2024 Big Ten College Baseball Preview


Image credit: Brody Brecht (Photo by Eddie Kelly / ProLook Photos)

In many respects, 2023 was a great year for Big Ten baseball. The regular-season title race came down to the final weekend and the conference produced a pair of first rounders (and four top-50 picks), its most since 2002. But no Big Ten team hosted regionals, and while Indiana and Iowa both advanced to regional finals, neither was able to push through to super regionals.

Now, as the Big Ten prepares for the 2024 season, the landscape is in the midst of an overhaul. There were three head coaching changes after last season, as Maryland, Northwestern and Penn State all made moves. Rob Vaughn, who won the last two Big Ten coach of the year awards at Maryland, was hired away by Alabama and Matt Swope was promoted in his place. Mike Gambino was hired away from Boston College to take over at Penn State and Ben Greenspan takes over Northwestern. Minnesota coach John Anderson, the winningest baseball coach in conference history, announced he will retire following this season.

Most significantly, this is the last season of the current Big Ten format. Following the season, Oregon, Southern California, UCLA and Washington will join the conference. What adjustments will be made to the conference schedule and tournament are still being hashed out, but suffice to say, things will look a lot different in 2025.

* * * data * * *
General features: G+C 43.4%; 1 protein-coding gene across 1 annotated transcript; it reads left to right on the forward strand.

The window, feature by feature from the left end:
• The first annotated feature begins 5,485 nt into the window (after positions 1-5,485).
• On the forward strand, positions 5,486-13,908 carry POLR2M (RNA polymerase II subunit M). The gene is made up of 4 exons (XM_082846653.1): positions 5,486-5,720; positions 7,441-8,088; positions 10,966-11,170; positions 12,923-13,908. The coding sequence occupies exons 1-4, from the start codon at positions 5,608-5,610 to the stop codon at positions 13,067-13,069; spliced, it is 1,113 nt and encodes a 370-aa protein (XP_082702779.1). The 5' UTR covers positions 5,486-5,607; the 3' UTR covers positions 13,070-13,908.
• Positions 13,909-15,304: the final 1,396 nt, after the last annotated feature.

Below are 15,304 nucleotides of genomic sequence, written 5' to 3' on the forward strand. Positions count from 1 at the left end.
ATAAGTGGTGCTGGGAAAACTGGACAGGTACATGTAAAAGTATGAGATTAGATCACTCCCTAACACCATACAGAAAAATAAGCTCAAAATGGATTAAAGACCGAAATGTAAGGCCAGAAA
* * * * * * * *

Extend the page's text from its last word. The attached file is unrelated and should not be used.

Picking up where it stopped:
For now, things set up for an interesting spring. Iowa, which hasn’t won the conference in more than 30 years, is the title favorite. Indiana is hot on its heels, and there are other teams looking to chase it down at the top of the standings.

Below, find the following as we dive deep into the Big Ten…

  • Predicted order of finish
  • Player, Pitcher and Freshman of the Year predictions
  • Team-by-team breakdowns
  • Top draft prospects
  • Top newcomers
  • Best scouting tools

Big Ten Projected Standings (2023 records)

1. Iowa (44-16, 15-8)
2. Indiana (43-20, 16-8)
3. Maryland (42-21, 17-7)
4. Nebraska (33-23, 15-9)
5. Rutgers (33-23, 14-10)
6. Michigan (28-28, 13-11)
7. Ohio State (31-25, 9-15)
8. Penn State (25-25, 7-16)
9. Illinois (25-27, 12-12)
10. Michigan State (33-22, 12-12)
11. Minnesota (18-34, 10-14)
12. Purdue (24-29, 11-13)
13. Northwestern (10-40, 4-20)

Player of the Year: Devin Taylor, OF, Indiana

Taylor was named Big Ten freshman of the year last season, joining Alex Dickerson (2009) and Sam Travis (2012) as the only Hoosiers to win the award. He hit .315/.430/.650 with 16 home runs in 55 games and established himself as a projected first-round pick in 2025. For now, he’ll focus on anchoring a powerful Indiana lineup.

Pitcher of the Year: Brody Brecht, RHP, Iowa